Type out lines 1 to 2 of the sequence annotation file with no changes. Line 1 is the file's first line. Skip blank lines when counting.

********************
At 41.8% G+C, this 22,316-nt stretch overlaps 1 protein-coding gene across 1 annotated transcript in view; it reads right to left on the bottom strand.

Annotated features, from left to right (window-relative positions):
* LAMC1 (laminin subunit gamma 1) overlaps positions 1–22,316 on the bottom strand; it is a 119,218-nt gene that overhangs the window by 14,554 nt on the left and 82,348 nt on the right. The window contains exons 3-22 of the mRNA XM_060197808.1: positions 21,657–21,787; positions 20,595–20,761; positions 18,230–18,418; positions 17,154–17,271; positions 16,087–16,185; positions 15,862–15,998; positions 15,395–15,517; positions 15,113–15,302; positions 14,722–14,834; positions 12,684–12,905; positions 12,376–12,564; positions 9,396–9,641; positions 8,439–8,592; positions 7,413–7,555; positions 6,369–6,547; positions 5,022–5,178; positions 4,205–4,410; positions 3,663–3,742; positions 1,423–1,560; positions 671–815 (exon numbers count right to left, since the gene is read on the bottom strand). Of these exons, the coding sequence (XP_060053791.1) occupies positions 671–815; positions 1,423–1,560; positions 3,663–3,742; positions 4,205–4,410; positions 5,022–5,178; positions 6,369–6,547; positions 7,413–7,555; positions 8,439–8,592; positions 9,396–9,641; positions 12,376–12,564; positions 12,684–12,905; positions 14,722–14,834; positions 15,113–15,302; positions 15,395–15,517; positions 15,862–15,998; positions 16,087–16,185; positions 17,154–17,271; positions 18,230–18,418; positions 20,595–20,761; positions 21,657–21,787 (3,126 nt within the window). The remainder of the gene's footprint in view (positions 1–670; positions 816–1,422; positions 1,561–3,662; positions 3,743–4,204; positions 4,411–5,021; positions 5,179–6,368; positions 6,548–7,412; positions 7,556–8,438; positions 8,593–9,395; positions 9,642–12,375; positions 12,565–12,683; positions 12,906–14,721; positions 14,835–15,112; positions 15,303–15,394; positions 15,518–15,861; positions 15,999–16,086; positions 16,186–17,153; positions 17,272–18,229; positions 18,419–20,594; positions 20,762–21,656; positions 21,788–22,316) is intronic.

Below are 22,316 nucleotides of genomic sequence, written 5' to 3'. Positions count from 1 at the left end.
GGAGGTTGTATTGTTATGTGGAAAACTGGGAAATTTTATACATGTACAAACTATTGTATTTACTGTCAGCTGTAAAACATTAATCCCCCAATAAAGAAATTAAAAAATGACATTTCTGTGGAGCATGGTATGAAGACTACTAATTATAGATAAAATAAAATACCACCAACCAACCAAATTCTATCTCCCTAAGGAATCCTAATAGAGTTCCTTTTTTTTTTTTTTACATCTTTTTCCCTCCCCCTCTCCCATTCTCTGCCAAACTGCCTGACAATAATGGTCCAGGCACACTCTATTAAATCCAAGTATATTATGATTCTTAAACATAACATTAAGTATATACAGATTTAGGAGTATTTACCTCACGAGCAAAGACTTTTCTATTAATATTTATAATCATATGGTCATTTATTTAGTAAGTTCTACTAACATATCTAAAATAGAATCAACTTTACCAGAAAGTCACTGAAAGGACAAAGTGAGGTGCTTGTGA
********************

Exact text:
At 41.8% G+C, this 22,316-nt stretch overlaps 1 protein-coding gene across 1 annotated transcript in view; it reads right to left on the bottom strand.

Annotated features, from left to right (window-relative positions):